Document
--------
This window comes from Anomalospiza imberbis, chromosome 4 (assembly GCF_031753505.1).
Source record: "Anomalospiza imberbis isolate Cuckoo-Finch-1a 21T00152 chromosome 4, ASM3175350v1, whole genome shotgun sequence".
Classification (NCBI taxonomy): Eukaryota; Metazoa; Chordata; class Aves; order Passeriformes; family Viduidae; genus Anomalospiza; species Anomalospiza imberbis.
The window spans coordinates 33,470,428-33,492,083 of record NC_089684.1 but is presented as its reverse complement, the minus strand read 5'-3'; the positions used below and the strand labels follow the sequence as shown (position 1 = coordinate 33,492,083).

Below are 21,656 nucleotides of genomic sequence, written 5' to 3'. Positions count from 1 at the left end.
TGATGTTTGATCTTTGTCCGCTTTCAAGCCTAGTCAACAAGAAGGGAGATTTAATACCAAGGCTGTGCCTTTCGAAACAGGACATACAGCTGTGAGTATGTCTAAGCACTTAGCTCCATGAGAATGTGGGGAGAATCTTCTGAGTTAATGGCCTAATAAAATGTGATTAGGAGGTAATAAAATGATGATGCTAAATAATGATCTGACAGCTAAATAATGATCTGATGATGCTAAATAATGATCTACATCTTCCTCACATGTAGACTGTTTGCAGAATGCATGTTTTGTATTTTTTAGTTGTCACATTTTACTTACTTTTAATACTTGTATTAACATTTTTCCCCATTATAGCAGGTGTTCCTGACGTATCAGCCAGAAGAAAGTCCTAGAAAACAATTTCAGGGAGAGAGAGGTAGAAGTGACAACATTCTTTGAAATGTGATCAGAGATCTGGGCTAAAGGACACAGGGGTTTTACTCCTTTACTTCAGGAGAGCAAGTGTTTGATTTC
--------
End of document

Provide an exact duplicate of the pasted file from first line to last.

This window comes from Anomalospiza imberbis, chromosome 4 (assembly GCF_031753505.1).
Source record: "Anomalospiza imberbis isolate Cuckoo-Finch-1a 21T00152 chromosome 4, ASM3175350v1, whole genome shotgun sequence".
Classification (NCBI taxonomy): Eukaryota; Metazoa; Chordata; class Aves; order Passeriformes; family Viduidae; genus Anomalospiza; species Anomalospiza imberbis.
The window spans coordinates 33,470,428-33,492,083 of record NC_089684.1 but is presented as its reverse complement, the minus strand read 5'-3'; the positions used below and the strand labels follow the sequence as shown (position 1 = coordinate 33,492,083).

Below are 21,656 nucleotides of genomic sequence, written 5' to 3'. Positions count from 1 at the left end.
TGATGTTTGATCTTTGTCCGCTTTCAAGCCTAGTCAACAAGAAGGGAGATTTAATACCAAGGCTGTGCCTTTCGAAACAGGACATACAGCTGTGAGTATGTCTAAGCACTTAGCTCCATGAGAATGTGGGGAGAATCTTCTGAGTTAATGGCCTAATAAAATGTGATTAGGAGGTAATAAAATGATGATGCTAAATAATGATCTGACAGCTAAATAATGATCTGATGATGCTAAATAATGATCTACATCTTCCTCACATGTAGACTGTTTGCAGAATGCATGTTTTGTATTTTTTAGTTGTCACATTTTACTTACTTTTAATACTTGTATTAACATTTTTCCCCATTATAGCAGGTGTTCCTGACGTATCAGCCAGAAGAAAGTCCTAGAAAACAATTTCAGGGAGAGAGAGGTAGAAGTGACAACATTCTTTGAAATGTGATCAGAGATCTGGGCTAAAGGACACAGGGGTTTTACTCCTTTACTTCAGGAGAGCAAGTGTTTGATTTC